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A Bounded Rationality, Evolutionary Model for Behavior in Two Person Reciprocity Games

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  • Jeffrey E. Prisbrey

    (Universitat Pompeu Fabra)

Abstract

Standard non-cooperative game theory is not selective enough to discriminate among many of the possible outcomes in infinitely repeated reciprocity games. However, experimental evidence, especially in symmetric games, suggests strongly that people arrive at only a few outcomes. Theoretical justification for these particular outcomes is usually derived from focal and axiomatic solution concepts, yet these procedures are inherently ad-hoc. Here the outcome of a population game with evolutionary dynamics is examined in order to theatrically justify experimentally observed behavior in a less ad-hoc manner. It is shown that under an assumption of limited rationality, specifically limited memory, there is a unique global equilibrium in the Replicator Dynamics. The unique equilibrium contains a trio of outcomes: non-cooperative Nash play, payoff irrational play, and cooperative turn-taking, which roughly match the outcomes observed experimentally.

Suggested Citation

  • Jeffrey E. Prisbrey, 1993. "A Bounded Rationality, Evolutionary Model for Behavior in Two Person Reciprocity Games," Game Theory and Information 9312003, University Library of Munich, Germany.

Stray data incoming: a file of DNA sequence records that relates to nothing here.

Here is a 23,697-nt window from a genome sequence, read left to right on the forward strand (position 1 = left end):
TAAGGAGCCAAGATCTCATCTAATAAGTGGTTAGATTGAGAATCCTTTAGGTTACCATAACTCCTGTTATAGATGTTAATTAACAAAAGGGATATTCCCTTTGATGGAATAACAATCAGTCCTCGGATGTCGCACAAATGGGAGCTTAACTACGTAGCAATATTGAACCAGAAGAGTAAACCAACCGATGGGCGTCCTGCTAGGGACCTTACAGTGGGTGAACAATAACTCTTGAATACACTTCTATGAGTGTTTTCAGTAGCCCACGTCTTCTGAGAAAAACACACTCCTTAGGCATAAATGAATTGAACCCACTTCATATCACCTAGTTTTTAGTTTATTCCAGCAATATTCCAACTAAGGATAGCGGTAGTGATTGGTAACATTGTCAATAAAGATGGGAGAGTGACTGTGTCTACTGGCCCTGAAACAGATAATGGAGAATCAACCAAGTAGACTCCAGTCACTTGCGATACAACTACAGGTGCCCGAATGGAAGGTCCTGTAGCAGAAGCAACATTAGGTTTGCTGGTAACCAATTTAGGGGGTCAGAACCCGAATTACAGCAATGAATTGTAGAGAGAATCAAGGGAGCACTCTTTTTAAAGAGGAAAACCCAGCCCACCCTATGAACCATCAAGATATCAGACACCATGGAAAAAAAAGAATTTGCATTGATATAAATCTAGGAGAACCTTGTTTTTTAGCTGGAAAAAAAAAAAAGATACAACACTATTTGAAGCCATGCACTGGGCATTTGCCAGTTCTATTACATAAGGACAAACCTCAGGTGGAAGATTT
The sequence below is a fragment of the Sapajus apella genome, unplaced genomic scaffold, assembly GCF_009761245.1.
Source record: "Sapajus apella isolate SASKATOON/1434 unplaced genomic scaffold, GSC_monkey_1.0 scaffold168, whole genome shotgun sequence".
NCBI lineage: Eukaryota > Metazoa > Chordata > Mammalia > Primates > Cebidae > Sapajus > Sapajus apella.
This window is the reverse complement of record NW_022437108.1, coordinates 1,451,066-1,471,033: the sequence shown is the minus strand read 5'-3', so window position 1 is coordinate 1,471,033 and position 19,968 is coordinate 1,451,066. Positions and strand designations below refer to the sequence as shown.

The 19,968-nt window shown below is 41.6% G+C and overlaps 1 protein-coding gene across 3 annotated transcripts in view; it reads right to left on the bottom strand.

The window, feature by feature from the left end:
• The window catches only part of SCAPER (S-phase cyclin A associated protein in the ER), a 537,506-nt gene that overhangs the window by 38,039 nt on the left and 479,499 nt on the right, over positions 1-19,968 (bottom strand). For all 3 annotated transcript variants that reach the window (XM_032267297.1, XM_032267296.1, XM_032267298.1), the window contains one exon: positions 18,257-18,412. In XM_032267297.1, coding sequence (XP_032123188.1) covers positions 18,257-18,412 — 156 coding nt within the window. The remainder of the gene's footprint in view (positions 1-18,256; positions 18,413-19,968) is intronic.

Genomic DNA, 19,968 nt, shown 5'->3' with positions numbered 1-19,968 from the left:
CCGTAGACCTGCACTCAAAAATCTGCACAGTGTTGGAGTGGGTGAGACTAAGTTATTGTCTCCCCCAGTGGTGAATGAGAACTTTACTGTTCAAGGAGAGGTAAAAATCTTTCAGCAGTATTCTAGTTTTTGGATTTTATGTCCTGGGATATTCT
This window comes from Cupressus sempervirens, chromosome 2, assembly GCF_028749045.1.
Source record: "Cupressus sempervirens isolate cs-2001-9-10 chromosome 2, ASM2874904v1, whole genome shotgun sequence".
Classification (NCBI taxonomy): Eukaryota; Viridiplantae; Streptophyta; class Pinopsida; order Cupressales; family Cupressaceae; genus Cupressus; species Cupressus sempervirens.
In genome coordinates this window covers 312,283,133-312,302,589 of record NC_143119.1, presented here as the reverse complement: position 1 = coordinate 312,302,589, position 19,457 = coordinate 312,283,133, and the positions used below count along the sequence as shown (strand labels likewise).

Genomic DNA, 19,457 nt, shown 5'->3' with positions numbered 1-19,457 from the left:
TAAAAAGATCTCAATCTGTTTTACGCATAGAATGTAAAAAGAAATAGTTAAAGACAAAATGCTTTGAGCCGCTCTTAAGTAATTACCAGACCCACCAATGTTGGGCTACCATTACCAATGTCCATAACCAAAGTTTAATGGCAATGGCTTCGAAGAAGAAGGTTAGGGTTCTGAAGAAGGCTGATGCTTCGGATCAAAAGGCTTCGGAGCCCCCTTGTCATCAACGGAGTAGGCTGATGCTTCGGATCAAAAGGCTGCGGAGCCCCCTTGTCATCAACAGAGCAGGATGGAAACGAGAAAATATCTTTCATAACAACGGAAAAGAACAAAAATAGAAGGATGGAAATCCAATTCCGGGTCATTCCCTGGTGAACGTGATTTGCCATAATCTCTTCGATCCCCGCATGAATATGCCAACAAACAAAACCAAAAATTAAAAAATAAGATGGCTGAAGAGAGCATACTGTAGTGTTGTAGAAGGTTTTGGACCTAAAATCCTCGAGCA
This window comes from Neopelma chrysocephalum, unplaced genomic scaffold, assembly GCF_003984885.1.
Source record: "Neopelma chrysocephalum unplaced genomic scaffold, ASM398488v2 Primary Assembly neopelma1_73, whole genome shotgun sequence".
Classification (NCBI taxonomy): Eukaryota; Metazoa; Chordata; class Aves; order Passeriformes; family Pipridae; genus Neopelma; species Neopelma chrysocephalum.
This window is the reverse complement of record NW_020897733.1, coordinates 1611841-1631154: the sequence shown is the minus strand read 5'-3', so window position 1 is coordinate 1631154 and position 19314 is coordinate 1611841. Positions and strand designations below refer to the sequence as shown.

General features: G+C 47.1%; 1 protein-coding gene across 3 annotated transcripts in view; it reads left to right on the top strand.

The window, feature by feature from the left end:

• Handle: RePEc:wpa:wuwpga:9312003
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    References listed on IDEAS

    as
    1. Samuelson, L., 1989. "Evolutionnary Stability In Asymmetric Games," Papers 11-8-2, Pennsylvania State - Department of Economics.
    2. Banks, Jeffrey S. & Sundaram, Rangarajan K., 1990. "Repeated games, finite automata, and complexity," Games and Economic Behavior, Elsevier, vol. 2(2), pages 97-117, June.
    3. Samuelson, Larry & Zhang, Jianbo, 1992. "Evolutionary stability in asymmetric games," Journal of Economic Theory, Elsevier, vol. 57(2), pages 363-391, August.
    4. Smale, Steve, 1980. "The Prisoner's Dilemma and Dynamical Systems Associated to Non-Cooperative Games," Econometrica, Econometric Society, vol. 48(7), pages 1617-1634, November.
    5. Jack Hirshleifer & Juan Carlos Martinez Coll, 1988. "What Strategies Can Support the Evolutionary Emergence of Cooperation?," Journal of Conflict Resolution, Peace Science Society (International), vol. 32(2), pages 367-398, June.
    6. Gilboa, Itzhak & Samet, Dov, 1989. "Bounded versus unbounded rationality: The tyranny of the weak," Games and Economic Behavior, Elsevier, vol. 1(3), pages 213-221, September.
    7. Aumann, Robert J. & Sorin, Sylvain, 1989. "Cooperation and bounded recall," Games and Economic Behavior, Elsevier, vol. 1(1), pages 5-39, March.
    8. Kalai, Ehud & Stanford, William, 1988. "Finite Rationality and Interpersonal Complexity in Repeated Games," Econometrica, Econometric Society, vol. 56(2), pages 397-410, March.
    9. Rubinstein, Ariel, 1986. "Finite automata play the repeated prisoner's dilemma," Journal of Economic Theory, Elsevier, vol. 39(1), pages 83-96, June.
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    More about this item

    JEL classification:

    • C7 - Mathematical and Quantitative Methods - - Game Theory and Bargaining Theory
    • D8 - Microeconomics - - Information, Knowledge, and Uncertainty

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